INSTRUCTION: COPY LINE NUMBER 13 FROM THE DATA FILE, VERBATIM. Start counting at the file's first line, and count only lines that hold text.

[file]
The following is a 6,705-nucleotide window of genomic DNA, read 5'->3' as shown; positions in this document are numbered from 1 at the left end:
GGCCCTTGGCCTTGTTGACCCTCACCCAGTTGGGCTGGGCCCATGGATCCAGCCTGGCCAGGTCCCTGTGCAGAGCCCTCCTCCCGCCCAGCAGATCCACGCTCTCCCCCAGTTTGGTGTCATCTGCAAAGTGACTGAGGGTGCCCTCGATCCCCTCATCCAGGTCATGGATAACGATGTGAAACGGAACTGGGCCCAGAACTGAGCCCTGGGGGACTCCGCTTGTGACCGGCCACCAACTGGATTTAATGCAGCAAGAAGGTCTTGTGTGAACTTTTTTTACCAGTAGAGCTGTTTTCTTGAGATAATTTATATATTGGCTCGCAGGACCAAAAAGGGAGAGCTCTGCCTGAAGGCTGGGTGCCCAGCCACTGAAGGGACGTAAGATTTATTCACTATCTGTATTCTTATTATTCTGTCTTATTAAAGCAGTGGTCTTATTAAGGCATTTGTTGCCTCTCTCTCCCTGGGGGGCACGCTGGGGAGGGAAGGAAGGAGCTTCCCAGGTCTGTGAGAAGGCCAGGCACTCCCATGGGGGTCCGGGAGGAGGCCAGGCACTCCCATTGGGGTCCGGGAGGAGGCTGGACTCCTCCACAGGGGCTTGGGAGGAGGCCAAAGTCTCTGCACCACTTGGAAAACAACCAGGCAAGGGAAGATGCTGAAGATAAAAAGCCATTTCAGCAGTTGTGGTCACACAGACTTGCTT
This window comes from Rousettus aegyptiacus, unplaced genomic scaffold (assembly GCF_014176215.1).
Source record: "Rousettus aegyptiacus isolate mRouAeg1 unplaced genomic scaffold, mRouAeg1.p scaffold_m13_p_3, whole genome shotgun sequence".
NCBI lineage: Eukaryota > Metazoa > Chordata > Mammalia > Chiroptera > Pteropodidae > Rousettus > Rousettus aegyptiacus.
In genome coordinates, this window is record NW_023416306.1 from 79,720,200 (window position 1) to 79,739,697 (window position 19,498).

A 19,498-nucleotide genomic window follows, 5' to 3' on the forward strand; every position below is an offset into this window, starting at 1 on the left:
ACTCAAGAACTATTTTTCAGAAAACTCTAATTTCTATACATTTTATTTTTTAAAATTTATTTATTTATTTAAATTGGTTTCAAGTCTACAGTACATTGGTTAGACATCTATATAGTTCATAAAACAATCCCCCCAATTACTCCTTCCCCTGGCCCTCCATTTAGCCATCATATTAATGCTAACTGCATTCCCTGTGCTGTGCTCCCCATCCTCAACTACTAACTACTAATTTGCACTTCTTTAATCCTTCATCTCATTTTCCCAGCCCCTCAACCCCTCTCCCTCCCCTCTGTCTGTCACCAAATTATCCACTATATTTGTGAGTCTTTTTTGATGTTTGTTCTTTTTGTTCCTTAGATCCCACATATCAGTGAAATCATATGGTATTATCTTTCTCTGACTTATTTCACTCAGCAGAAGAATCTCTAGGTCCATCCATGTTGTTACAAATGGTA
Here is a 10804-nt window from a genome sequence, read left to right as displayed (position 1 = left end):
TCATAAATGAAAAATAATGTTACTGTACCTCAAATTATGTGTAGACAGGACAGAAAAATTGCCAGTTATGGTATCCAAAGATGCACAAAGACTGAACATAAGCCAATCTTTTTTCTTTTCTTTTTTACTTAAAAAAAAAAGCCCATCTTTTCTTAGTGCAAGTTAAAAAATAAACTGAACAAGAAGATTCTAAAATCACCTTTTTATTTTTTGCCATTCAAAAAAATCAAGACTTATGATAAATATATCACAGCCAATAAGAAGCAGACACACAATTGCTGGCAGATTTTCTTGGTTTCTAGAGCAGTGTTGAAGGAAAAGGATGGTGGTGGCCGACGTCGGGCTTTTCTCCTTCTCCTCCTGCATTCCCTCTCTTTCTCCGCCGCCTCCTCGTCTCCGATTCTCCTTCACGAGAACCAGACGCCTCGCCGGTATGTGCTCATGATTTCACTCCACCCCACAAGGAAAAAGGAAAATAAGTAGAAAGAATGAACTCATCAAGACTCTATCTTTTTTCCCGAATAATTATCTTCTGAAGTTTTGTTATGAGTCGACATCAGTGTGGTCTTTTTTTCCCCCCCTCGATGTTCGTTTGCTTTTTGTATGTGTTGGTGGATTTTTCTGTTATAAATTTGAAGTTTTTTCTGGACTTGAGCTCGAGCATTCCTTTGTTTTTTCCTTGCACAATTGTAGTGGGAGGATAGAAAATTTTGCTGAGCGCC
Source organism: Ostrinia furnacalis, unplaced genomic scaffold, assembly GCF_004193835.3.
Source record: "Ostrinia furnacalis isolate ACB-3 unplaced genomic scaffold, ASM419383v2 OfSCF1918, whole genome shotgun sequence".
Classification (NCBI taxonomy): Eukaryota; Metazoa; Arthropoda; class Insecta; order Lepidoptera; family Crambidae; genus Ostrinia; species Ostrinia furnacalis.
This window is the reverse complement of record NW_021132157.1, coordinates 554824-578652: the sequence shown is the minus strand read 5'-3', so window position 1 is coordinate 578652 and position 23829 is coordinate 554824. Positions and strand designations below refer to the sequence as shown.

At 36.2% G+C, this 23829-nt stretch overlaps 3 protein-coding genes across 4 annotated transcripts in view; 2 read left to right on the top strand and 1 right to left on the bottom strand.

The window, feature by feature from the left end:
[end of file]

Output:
Classification (NCBI taxonomy): Eukaryota; Metazoa; Arthropoda; class Insecta; order Lepidoptera; family Crambidae; genus Ostrinia; species Ostrinia furnacalis.